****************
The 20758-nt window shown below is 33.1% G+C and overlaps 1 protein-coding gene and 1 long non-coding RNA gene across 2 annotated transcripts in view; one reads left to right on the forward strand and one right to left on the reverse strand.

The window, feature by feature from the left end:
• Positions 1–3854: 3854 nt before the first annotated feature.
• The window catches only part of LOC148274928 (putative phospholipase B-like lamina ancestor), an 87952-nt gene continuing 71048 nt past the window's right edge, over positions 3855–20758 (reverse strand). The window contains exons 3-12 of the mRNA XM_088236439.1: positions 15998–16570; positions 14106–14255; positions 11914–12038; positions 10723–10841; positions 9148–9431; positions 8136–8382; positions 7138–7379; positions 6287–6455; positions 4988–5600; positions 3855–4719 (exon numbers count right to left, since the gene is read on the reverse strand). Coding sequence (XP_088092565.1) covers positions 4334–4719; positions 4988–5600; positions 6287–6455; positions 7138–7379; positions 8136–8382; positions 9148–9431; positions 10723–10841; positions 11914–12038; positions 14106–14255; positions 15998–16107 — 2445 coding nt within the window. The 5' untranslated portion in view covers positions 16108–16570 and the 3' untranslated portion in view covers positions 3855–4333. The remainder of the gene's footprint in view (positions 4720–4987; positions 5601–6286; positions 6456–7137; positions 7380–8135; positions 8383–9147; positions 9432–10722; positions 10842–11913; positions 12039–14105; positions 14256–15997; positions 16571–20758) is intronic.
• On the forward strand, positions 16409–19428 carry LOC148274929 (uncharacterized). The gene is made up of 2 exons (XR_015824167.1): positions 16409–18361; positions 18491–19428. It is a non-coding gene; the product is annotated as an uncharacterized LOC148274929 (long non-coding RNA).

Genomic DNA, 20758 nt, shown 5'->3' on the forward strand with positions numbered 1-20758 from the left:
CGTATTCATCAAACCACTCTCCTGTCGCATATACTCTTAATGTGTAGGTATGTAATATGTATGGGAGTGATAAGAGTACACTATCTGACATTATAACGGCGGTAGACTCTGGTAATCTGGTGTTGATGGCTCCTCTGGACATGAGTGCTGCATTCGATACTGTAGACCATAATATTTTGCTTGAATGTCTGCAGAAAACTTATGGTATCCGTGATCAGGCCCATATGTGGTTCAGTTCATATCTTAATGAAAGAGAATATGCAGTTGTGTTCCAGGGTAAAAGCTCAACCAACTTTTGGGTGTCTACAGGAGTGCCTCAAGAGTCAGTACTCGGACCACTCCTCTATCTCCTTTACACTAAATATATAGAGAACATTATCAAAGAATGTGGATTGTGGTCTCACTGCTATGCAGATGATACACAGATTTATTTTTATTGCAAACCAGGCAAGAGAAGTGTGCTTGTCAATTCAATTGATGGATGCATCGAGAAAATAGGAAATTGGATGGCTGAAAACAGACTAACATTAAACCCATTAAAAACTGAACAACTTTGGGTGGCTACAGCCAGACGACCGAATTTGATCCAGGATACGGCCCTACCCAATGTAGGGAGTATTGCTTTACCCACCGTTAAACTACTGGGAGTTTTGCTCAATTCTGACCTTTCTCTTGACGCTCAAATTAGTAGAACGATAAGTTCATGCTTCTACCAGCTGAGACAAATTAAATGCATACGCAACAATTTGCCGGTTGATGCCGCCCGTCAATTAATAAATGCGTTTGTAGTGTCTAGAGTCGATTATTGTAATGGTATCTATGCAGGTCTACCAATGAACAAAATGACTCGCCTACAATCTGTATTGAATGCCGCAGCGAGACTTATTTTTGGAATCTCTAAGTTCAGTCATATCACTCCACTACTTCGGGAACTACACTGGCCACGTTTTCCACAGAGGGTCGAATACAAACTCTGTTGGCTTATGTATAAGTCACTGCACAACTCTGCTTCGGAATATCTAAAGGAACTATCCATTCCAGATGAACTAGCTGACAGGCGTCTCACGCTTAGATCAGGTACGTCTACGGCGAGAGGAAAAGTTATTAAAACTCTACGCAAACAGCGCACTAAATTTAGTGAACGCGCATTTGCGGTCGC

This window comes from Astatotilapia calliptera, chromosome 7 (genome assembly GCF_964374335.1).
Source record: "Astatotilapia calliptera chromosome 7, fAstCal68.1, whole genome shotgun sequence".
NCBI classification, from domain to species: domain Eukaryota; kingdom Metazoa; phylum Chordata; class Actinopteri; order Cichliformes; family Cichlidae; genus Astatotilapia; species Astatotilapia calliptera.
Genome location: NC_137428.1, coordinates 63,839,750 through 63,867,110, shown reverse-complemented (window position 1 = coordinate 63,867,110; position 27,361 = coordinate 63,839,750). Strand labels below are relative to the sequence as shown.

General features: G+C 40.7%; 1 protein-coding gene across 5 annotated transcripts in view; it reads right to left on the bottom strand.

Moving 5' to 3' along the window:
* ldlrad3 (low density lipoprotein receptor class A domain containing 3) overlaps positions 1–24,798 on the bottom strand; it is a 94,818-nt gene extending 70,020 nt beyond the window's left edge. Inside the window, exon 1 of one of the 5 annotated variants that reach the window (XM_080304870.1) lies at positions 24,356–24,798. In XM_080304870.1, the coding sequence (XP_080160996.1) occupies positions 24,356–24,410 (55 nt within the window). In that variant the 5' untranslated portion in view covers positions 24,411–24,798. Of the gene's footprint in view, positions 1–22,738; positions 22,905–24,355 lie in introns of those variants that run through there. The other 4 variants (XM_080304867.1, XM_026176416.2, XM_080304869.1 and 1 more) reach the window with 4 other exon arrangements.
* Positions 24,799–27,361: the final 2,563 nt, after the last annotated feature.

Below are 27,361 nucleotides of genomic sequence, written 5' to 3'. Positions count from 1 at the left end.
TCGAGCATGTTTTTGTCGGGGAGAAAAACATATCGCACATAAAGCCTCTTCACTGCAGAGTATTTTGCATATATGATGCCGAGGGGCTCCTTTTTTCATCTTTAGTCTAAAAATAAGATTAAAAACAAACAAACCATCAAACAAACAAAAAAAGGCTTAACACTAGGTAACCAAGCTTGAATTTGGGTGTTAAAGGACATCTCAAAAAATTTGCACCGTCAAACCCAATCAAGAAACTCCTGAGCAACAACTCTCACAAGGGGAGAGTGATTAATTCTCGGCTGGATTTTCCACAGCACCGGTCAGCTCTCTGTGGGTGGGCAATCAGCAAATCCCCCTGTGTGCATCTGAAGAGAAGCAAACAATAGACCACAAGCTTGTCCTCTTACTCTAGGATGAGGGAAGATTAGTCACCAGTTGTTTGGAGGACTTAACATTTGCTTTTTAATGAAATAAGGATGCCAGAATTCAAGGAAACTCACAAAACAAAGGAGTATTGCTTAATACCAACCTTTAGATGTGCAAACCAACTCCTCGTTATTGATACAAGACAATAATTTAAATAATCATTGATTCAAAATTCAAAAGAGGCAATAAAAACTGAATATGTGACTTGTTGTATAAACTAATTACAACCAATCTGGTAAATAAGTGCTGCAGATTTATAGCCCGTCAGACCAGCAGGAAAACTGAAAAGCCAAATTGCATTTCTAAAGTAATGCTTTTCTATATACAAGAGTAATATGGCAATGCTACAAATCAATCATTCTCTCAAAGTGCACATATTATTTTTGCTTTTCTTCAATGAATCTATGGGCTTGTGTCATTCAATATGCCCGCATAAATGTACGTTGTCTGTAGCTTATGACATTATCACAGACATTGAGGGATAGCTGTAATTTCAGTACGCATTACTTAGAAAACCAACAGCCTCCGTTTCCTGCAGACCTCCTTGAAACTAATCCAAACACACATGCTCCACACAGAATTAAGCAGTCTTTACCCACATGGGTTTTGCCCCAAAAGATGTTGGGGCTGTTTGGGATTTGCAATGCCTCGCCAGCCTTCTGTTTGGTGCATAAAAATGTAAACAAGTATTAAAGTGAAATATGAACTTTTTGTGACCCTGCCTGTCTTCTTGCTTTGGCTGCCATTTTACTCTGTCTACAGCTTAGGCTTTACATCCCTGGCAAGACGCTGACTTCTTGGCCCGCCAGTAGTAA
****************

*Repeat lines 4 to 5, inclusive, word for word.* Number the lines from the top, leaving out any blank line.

• The window catches only part of LOC148274928 (putative phospholipase B-like lamina ancestor), an 87952-nt gene continuing 71048 nt past the window's right edge, over positions 3855–20758 (reverse strand). The window contains exons 3-12 of the mRNA XM_088236439.1: positions 15998–16570; positions 14106–14255; positions 11914–12038; positions 10723–10841; positions 9148–9431; positions 8136–8382; positions 7138–7379; positions 6287–6455; positions 4988–5600; positions 3855–4719 (exon numbers count right to left, since the gene is read on the reverse strand). Coding sequence (XP_088092565.1) covers positions 4334–4719; positions 4988–5600; positions 6287–6455; positions 7138–7379; positions 8136–8382; positions 9148–9431; positions 10723–10841; positions 11914–12038; positions 14106–14255; positions 15998–16107 — 2445 coding nt within the window. The 5' untranslated portion in view covers positions 16108–16570 and the 3' untranslated portion in view covers positions 3855–4333. The remainder of the gene's footprint in view (positions 4720–4987; positions 5601–6286; positions 6456–7137; positions 7380–8135; positions 8383–9147; positions 9432–10722; positions 10842–11913; positions 12039–14105; positions 14256–15997; positions 16571–20758) is intronic.
• On the forward strand, positions 16409–19428 carry LOC148274929 (uncharacterized). The gene is made up of 2 exons (XR_015824167.1): positions 16409–18361; positions 18491–19428. It is a non-coding gene; the product is annotated as an uncharacterized LOC148274929 (long non-coding RNA).